Diary of a Return: week 3, day 1

TD2 (1)

Editor’s Note:  This diary entry is the tenth in a series of entries describing Teresa Dybvig’s strategies for preparing for an upcoming recital after a long break  from performing. Keep posted for further installments.  For more about The Well-Balanced Pianist, click on this link:  http://www.wellbalancedpianist.com/


Monday, September 29

Three experiences from this past weekend are helping me practice today.



One experience was a lovely recital played by one of my students.  Among other pieces, he played Miller’s Dance from the Three-Cornered Hat by de Falla, a Mendelssohn Song without Words, and the Franck Prelude, Chorale, and Fugue.  He has been working on his quality of sound along with balancing different layers, and wow, could you hear it.  Every sound he made was beautiful.  Listening to him play, I thought about his trajectory of progress, starting with recovery from injury, through amassing of technical skills, some tightening up of his rhythm and pulse, right through his newfound control over sound.  He has always had the bottom-line quality I need to hear in a performance – the ability to make the audience feel that he is playing for us because he loves the music and he wants us to hear what he appreciates in it.  But still, he has progressed so much!  It reminds me of something I already know but sometimes forget in the seeming urgency of recital preparation: every performance is merely a moment in time, not the definition of who the person is as a performer.  I also admire the way my student has made performing manageable for himself, despite a demanding job.  He no longer plays 80-minute recitals.  His recital yesterday was over within an hour, and nobody seemed to feel cheated.


Another of my interesting weekend experiences was a conversation with somebody who loves to listen to music, but is not an educated musician.  I asked him what he wanted to hear in a performance.  His answer was shockingly unexpected.  He wants “temporal resolution.”  If you’re like me, you can’t even imagine what that could mean.  He explained helpfully that if it were a photograph, it would be expressed in pixels – the more pixels per inch, the higher the resolution.  For him to understand music he is listening to, time groupings need to be clear to him.  He needs to know how much to listen to, and each subsection of a piece needs to be short enough for him to grasp.  He needs to know where a musical sentence begins and ends, and where the paragraph begins and ends.  I told him that, probably in a fit of projection, I expected him to say something about communication or story line.  He laughed and said that maybe if we both stepped back far enough, we would be saying the same thing.  I reflected that we probably don’t have to step back very far at all.  We tell stories with words, sentences, and paragraphs, and the spoken word is senseless unless these divisions are clear.  Music requires phrases and sections to be clear and audible.  As a matter of fact, harmony and melody are incomprehensible without the beats in meters they hang on.  I like to think that I make an effort already to have high “temporal resolution,” but I have a feeling that may be a large part of what was missing last Friday when I recorded my Janáček.  I’m so happy to have a new concrete goal to work toward.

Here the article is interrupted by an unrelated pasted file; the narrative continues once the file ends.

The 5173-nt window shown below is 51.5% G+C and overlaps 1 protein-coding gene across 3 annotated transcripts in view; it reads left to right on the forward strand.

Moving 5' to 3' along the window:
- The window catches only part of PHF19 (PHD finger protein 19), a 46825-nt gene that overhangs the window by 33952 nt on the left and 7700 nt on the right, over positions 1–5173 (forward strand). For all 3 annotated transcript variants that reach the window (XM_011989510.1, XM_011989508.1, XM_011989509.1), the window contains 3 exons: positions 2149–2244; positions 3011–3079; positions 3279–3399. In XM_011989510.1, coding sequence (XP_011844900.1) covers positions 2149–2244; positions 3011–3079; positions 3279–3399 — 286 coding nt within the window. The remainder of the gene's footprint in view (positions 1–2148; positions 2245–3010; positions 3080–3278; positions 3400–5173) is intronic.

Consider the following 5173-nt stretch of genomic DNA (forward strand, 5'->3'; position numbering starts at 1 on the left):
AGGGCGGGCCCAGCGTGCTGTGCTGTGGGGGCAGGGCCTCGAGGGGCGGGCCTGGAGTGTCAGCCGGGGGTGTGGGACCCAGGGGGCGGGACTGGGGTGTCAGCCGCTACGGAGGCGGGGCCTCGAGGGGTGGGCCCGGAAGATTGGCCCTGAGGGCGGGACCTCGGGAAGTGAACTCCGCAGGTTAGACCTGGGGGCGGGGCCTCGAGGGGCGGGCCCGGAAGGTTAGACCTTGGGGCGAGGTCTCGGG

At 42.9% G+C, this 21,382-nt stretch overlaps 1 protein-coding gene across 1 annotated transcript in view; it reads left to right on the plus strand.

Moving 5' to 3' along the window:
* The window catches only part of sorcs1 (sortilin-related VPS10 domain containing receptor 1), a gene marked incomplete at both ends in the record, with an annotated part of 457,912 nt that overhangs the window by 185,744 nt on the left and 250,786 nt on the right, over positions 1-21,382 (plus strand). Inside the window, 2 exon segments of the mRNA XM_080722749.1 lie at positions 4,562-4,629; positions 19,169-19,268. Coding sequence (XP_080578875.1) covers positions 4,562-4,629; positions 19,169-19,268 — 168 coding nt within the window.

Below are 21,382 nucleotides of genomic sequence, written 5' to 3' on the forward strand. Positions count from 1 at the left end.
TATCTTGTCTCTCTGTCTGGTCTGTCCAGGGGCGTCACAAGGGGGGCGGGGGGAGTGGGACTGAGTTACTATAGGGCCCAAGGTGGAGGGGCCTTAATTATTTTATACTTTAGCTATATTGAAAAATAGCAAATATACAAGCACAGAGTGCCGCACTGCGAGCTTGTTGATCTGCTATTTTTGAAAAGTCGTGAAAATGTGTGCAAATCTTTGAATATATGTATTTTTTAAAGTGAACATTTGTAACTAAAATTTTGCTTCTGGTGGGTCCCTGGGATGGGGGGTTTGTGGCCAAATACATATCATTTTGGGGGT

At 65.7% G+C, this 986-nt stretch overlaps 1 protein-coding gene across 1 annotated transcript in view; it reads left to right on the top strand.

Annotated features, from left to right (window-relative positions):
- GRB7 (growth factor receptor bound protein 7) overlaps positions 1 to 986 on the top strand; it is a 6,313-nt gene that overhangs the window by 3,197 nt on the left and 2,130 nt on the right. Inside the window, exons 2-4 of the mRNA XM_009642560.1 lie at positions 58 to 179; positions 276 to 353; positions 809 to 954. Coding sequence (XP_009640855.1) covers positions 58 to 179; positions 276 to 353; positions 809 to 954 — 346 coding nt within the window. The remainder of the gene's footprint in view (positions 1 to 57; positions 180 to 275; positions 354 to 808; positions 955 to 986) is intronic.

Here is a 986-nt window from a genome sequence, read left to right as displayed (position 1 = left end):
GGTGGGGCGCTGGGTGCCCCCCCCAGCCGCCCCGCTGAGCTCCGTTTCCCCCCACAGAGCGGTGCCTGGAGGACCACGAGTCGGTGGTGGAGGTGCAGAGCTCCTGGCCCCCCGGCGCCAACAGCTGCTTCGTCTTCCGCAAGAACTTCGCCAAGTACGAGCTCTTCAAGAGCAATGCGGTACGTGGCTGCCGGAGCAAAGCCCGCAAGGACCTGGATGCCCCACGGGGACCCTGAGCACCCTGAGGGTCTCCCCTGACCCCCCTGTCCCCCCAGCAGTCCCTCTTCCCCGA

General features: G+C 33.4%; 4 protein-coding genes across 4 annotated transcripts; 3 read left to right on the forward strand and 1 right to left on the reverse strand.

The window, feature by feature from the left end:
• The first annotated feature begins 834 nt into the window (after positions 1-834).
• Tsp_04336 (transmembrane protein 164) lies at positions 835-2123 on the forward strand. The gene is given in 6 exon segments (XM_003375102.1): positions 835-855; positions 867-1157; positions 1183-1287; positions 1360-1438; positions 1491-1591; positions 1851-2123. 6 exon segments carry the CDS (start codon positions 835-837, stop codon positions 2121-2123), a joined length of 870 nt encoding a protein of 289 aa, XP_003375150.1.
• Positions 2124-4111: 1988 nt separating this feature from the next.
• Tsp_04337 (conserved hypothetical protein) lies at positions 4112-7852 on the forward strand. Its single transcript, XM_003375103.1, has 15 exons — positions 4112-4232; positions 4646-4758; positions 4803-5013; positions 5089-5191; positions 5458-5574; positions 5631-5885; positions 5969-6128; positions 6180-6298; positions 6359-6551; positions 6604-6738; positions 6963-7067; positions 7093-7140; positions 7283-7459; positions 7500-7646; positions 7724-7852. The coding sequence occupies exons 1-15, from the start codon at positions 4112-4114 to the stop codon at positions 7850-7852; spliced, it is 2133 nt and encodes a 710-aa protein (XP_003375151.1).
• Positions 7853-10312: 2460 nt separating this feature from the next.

The other weekend experience that helped my practicing was a recording of the first book of Debussy Preludes.  To tell you the truth, I found the playing mechanical and heavy.  However, the sound the pianist got for the left hand melodies in Le vent dans la plaine (”The wind in the plain”) made me realize I was holding my shoulder blade – and hence my upper arm – up, contrary to my Feldenkrais instructor’s advice.  I was so sure that resting my upper arm and shoulder blade would help that I practiced right then and there, during my day off in the middle of a gorgeous weekend.  As I played, I realized that I had let my left hand be affected by all the activity in the right hand.  They do overlap, playing right on top of one another, but the right hand has to move… well… like the wind, while the left hand can and should move at a slower pace.  How stable the piece felt when I eliminated this “sympathy” of the left for the right’s movement.


I got a lot done, (mostly) not practicing over the weekend!


Teresa Dybvig is founder and director of The Well-Balanced Pianist, an organization which presents programs across North America based on an integrated approach to teaching, learning, and performing. Previously on the faculty of the Taubman and Golandsky Institutes, Dr. Dybvig now teaches privately in Long Island, Manhattan, Chicago, and Denver. She specializes in helping pianists with playing-related injuries.   


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